Joshilyn Jackson: Her Cast of Characters

photo: E.V. Jackson

Joshilyn (pronounced Jocelyn) Jackson lives in Decatur, Ga. She is the author of five previous novels. Her books have been translated into a dozen languages, won SIBA's novel of the year, twice been a #1 Book Sense Pick, twice won Georgia Author of the Year, and twice been shortlisted for the Townsend prize. She recently took time out of her morning to talk with us about love, creativity, and Someone Else's Love Story. Visit her website here.

How did Someone Else's Love Story come together?

I'd been wanting to write about William for about 10 years, but he is so sad! I don't tend to write slow-paced, elegiac, mopey kinds of books. I like there to be some kissin' and some shootin'. I started writing this book about Shandi, and I realized I was writing about the themes I wanted to use with William. When I thought about Shandi and William together, it's like he's this gray rock and she's this little hammer. I thought she could smash him open and he'd be all diamonds up in there.

I thought, "Well, they need to be together," and that's destiny. It had to be fate, it had to be this wildly random thing. I wanted to write a book about miracles, where all these huge, overblown fake miracles happen, and then quietly there would be a real miracle that you might not even notice happening but that is absolutely the working of God in the world.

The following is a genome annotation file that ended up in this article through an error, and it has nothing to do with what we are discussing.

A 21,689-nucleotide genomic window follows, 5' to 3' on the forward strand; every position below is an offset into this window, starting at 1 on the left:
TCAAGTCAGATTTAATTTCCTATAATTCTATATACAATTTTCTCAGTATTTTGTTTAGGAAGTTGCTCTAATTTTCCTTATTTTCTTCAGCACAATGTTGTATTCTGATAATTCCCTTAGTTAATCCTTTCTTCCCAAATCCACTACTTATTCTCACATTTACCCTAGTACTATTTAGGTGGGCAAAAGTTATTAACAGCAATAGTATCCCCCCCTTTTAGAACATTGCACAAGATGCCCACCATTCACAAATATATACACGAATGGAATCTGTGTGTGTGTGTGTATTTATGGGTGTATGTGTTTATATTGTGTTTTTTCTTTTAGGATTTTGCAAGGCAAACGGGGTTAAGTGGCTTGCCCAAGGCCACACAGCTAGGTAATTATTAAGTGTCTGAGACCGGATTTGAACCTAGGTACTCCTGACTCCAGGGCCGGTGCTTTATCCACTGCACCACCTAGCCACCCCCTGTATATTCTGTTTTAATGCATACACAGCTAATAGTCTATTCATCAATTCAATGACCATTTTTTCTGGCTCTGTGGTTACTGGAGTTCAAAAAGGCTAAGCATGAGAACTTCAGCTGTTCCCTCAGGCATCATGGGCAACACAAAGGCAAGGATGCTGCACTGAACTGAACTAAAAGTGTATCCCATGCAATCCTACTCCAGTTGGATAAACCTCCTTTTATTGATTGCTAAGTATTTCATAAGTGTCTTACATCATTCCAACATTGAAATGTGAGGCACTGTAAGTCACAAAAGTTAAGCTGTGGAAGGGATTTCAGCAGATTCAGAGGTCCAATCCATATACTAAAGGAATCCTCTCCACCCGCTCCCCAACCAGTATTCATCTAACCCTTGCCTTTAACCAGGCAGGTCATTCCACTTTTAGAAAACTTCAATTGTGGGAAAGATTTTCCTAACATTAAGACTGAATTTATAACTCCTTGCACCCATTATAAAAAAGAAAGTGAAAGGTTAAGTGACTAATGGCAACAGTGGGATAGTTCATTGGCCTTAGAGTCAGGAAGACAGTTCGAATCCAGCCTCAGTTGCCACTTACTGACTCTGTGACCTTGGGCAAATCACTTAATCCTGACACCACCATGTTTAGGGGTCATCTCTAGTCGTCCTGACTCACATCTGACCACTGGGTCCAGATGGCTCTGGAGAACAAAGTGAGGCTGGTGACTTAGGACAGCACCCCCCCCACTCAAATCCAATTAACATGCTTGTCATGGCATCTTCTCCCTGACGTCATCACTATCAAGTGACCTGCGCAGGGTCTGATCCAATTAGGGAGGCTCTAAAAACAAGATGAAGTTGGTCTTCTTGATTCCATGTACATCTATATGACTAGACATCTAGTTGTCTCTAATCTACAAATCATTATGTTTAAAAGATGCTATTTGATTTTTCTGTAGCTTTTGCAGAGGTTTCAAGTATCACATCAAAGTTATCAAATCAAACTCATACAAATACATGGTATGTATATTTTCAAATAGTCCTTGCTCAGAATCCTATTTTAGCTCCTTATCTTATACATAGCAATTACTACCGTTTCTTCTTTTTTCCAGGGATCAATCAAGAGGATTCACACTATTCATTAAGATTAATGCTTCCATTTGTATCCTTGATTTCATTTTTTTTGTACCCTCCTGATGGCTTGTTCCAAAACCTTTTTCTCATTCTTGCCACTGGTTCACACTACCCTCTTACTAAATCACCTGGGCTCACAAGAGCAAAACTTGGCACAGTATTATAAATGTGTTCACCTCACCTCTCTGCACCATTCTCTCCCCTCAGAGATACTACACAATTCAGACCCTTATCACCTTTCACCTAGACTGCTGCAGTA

What attracted you to the topic of autism and Asperger's?

Before I wrote gods in Alabama, I wrote a novel called Forty Dead Horses--isn't that a marketable title? Don't you wanna read that right now?--and it was about a character with Asperger's. I had a horse then, and the barn where my horse lived hosted a therapeutic riding program. As someone who was writing about it years ago, it's kind of irritating to me that it's become trendy now, but as a person who has relatives on the spectrum, I love it.

I feel like it's important for William to have a love story, because people with Asperger's have a hard time reading social cues, but the truth is, they're very successful people in our world, especially in technology. They're marrying and having more kids and becoming more and more successful, so evolution tells us we're going to see more and more of this.